ANZAC Day memorial services even small in numbers have been cancelled due to the risk of veterans becoming ill. Consider the impact this will have on our older generation many of whom will never have missed a dawn service, reach out to any relatives who this day means something to via text and phone call. In other words say G’day.

Travel advisory

The Prime Minister in conjunction with Chief Medical Officer Brendan Murphy issued a Level 3 travel advice, meaning only essential travel should be considered for all Australians.

The advice is we need to reconsider the need to travel – regardless of destination, health and age. Only essential travel should be considered from this day forward and further information can be found on the smart traveller website.

Ironically Home Minister Peter Dutton has tested positive to having the virus after returning from the US. He was at extended cabinet meetings with the Prime Minister in attendance.

100 Flight Centre Stores announced they would be closing doors across Australia for a month. Affected staff where possible will be shifted to other stores.

For the first time in many Australians lifetime we are seeing significant disruption to supply chain. Ask any shopper driving from supermarket to supermarket in the hunt for toilet paper and it is not easy to source. Supermarket giant Coles has reported a shortage of hand sanitiser, stationary, electrical goods and clothing items.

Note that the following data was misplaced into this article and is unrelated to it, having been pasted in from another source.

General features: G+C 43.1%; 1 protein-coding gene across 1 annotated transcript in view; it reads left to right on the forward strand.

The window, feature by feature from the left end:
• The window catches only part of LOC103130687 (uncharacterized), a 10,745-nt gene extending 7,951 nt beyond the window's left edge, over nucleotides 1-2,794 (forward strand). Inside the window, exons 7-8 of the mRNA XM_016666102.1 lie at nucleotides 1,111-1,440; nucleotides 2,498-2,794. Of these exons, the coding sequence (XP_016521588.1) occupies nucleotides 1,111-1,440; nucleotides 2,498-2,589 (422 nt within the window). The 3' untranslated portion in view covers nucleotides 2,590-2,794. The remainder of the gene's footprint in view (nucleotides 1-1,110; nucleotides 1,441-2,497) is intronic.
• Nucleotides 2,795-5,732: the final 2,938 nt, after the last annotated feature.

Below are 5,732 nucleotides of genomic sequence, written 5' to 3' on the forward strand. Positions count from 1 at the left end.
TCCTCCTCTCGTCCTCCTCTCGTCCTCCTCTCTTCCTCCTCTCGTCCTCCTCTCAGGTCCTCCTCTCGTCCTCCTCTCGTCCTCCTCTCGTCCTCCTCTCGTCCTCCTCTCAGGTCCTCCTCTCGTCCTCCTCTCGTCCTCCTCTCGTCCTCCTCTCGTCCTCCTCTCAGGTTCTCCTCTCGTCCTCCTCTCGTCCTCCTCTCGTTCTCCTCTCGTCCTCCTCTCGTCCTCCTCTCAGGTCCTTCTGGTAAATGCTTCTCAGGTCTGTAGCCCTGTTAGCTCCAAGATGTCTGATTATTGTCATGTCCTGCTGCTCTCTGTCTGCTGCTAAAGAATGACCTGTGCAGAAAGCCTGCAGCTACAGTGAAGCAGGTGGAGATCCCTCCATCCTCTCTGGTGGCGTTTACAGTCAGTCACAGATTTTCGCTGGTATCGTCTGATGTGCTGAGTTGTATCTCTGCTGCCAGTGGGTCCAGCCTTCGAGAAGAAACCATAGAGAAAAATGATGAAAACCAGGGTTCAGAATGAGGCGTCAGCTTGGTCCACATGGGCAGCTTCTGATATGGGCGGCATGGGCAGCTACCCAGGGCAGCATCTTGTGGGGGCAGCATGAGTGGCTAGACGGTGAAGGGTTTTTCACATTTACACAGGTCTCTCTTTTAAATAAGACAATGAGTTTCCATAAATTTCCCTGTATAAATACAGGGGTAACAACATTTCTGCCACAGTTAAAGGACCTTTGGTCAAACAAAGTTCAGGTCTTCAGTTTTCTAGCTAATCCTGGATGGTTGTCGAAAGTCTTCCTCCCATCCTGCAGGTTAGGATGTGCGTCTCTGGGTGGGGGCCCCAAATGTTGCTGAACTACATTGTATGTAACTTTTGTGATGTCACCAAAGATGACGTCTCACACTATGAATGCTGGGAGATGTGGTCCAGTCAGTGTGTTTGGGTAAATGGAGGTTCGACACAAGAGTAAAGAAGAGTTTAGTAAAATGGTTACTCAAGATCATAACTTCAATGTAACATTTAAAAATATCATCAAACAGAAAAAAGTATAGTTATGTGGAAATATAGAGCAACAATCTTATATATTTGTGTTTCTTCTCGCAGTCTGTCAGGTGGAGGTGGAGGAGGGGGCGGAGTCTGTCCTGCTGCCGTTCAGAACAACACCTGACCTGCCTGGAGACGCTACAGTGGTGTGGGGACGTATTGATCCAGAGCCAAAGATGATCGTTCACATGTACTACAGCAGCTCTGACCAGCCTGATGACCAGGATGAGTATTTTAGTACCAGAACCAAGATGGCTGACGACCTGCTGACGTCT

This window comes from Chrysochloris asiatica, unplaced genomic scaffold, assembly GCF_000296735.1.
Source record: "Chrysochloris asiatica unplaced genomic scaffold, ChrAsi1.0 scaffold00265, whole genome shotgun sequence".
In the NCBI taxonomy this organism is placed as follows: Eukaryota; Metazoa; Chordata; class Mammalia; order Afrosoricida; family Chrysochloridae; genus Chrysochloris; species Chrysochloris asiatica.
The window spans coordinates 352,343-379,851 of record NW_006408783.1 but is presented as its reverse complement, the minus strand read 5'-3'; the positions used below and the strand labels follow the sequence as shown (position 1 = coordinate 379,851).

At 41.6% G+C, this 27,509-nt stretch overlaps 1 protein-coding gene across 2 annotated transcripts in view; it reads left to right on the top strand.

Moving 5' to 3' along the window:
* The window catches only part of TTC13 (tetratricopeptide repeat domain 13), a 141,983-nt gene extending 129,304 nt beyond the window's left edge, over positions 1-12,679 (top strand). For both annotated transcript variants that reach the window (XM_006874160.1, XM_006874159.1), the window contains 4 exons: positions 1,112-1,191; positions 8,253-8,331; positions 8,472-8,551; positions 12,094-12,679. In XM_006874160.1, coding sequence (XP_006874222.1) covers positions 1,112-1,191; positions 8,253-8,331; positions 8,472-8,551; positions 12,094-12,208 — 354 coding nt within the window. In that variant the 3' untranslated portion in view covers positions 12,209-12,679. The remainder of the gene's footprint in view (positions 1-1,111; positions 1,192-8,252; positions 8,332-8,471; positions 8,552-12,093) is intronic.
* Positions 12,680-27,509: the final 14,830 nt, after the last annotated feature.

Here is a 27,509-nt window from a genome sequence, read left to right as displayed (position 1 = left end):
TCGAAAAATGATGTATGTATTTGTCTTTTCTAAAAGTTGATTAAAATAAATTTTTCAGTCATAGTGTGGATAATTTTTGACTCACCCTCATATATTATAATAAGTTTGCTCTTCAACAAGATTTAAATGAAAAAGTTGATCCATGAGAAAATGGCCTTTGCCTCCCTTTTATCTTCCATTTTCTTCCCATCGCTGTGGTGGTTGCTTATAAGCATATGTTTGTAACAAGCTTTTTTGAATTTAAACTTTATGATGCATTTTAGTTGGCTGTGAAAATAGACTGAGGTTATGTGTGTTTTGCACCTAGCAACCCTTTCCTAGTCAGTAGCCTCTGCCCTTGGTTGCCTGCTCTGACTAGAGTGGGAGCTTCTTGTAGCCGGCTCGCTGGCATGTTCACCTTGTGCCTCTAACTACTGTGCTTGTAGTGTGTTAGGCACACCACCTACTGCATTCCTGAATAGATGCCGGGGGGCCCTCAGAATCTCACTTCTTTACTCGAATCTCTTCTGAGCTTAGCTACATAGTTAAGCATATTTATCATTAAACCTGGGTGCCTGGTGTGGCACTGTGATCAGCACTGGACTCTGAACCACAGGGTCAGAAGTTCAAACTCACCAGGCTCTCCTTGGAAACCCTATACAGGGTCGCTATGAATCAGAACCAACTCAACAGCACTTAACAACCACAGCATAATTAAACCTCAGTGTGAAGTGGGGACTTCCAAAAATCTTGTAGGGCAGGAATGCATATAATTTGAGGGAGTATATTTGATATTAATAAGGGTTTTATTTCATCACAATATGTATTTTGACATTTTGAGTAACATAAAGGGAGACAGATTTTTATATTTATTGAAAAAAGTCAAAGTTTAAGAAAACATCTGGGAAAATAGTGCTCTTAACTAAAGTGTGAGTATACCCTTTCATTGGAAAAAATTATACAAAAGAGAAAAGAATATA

As if all of this was not enough Australia now has 300 plus confirmed cases of COVID-19 including Hollywood Royalty Tom Hanks is holed up with his song-writing partner Rita Wilson in a Gold Coast Hospital.

What do we need to know about the virus?

COVID-19 is mainly transmissible through person to person and it seems to spread easily. The virus is passed between humans who come into 6 feet contact of an infected person who coughs or sneezes and spreads respiratory droplets containing the virus. These either are inhaled, land on your eye nose or mouth. Or on your hands or clothing which you then touch and touch your face.

It is thought people are most contagious when they are the most symptomatic, i.e. sickest. However, reportage shows with this new Coronavirus there may be some spread before people display symptoms.